Global Temperature Report: October 2017

Global climate trend since Nov. 16, 1978: +0.13 C per decade

Article ID: 684570

Released: 3-Nov-2017 12:05 PM EDT

Source Newsroom: University of Alabama Huntsville

October temperatures (preliminary)

Global composite temp.: +0.63 C (about 1.13 degrees Fahrenheit) above 30-year average for October.

Northern Hemisphere: +0.67 C (about 1.21 degrees Fahrenheit) above 30-year average for October.

Southern Hemisphere: +0.59 C (about 1.06 degrees Fahrenheit) above 30-year average for October.

Tropics: +0.47 C (about 0.85 degrees Fahrenheit) above 30-year average for October.

September temperatures (revised):

Global Composite: +0.54 C above 30-year average

Northern Hemisphere: +0.51 C above 30-year average

Southern Hemisphere: +0.57 C above 30-year average

Tropics: +0.53 C above 30-year average

(All temperature anomalies are based on a 30-year average (1981-2010) for the month reported.)

Notes on data released Nov. 2, 2017:

Apparently boosted by warmer than normal water in the equatorial eastern Pacific Ocean that peaked in June and July, global average temperatures in the atmosphere rose to record levels in October, according to Dr. John Christy, director of the Earth System Science Center (ESSC) at The University of Alabama in Huntsville. October 2017 was the seventh warmest month in the 39-year satellite temperature record. It joins September 2017 as the warmest months on record not associated with a typical El Niño Pacific Ocean warming event.

Of the 20 warmest monthly global average temperatures in the satellite record, only October and September 2017 were not during a normal El Niño. Compared to seasonal norms, the global average temperature in October made it the seventh warmest month in the satellite record.

Warmest months (global average)

(degrees C warmer than 30-year October average)

  1. Feb. 2016     +0.85 C
  2. March 2016   +0.76 C
  3. April 1998     +0.74 C
  4. April 2016     +0.72 C
  5. Feb. 1998     +0.65 C
  6. May 1998     +0.64 C
  7. Oct. 2017   +0.63 C
  8. June 1998    +0.57 C
  9. Jan. 2016     +0.55 C
  10. Sept. 2017   +0.54 C

Among the 39 Octobers in the satellite temperature dataset, October 2017 was the warmest for both the globe and the southern hemisphere by statistically significant amounts: Globally, at 0.63 C warmer than seasonal norms, October 2017 was 0.20 C warmer than October 2015 (+0.43 C). In the southern hemisphere, October 2017 was 0.59 warmer than seasonal norms. The second warmest southern hemisphere October was in 2016, with an average temperature that was 0.42 warmer than seasonal norms.

October 2017 was also the warmest October in the northern hemisphere, but by a smaller amount: +0.67 C in 2017 compared to +0.63 in 2015.

In the tropics, October 2017 was tied as the second warmest October in the temperature record. October 2015 was the warmest tropical October on record with an average temperature +0.54 C warmer than seasonal norms. Octobers in 2016 and 2017 tied for second at +0.47 C warmer than seasonal norms.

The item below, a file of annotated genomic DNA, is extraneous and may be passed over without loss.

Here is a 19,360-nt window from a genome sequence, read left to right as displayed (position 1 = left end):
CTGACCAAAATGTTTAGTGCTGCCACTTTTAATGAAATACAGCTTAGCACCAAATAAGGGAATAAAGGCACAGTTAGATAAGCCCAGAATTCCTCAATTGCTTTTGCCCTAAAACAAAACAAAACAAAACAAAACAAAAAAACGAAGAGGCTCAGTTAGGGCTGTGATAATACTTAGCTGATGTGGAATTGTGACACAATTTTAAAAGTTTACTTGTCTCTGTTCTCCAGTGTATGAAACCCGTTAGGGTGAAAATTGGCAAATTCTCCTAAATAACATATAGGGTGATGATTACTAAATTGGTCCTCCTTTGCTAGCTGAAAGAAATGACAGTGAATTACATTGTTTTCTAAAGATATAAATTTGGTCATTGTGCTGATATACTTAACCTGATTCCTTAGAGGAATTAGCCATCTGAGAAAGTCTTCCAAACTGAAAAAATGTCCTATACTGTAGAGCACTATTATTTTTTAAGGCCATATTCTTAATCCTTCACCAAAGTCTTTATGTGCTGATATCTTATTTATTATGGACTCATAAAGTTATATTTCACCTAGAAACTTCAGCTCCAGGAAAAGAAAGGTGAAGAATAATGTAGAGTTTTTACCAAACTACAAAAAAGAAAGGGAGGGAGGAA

Warmest Octobers (global average)

(degrees C warmer than 30-year September average)

  1. 2017  +0.63 C
  2. 2015   +0.43 C
  3. 2016   +0.42 C
  4. 1998   +0.40 C
  5. 2003   +0.28 C
  6. 2005   +0.27 C
  7. 2014   +0.25 C
  8. 2012   +0.24 C
  9. 2006   +0.22 C
  10. 2010   +0.20 C

Compared to seasonal norms, the coldest spot on the globe in October was in eastern Russian, near the town of Omtschak. Temperatures there were 1.97 C (about 3.55 degrees Fahrenheit) cooler than seasonal norms.

Compared to seasonal norms, the warmest place on Earth in October was over the Northeast Greenland National Park. Temperatures there averaged 4.61 C (about 8.30 degrees Fahrenheit) warmer than seasonal norms.

As part of an ongoing joint project between UAH, NOAA and NASA, Christy and Dr. Roy Spencer, an ESSC principal scientist, use data gathered by advanced microwave sounding units on NOAA and NASA satellites to get accurate temperature readings for almost all regions of the Earth. This includes remote desert, ocean and rain forest areas where reliable climate data are not otherwise available.

The satellite-based instruments measure the temperature of the atmosphere from the surface up to an altitude of about eight kilometers above sea level. Once the monthly temperature data are collected and processed, they are placed in a "public" computer file for immediate access by atmospheric scientists in the U.S. and abroad.

The complete version 6 lower troposphere dataset is available here:

http://www.nsstc.uah.edu/data/msu/v6.0/tlt/uahncdc_lt_6.0.txt

Archived color maps of local temperature anomalies are available on-line at:

http://nsstc.uah.edu/climate/

Neither Christy nor Spencer receives any research support or funding from oil, coal or industrial companies or organizations, or from any private or special interest groups. All of their climate research funding comes from federal and state grants or contracts.


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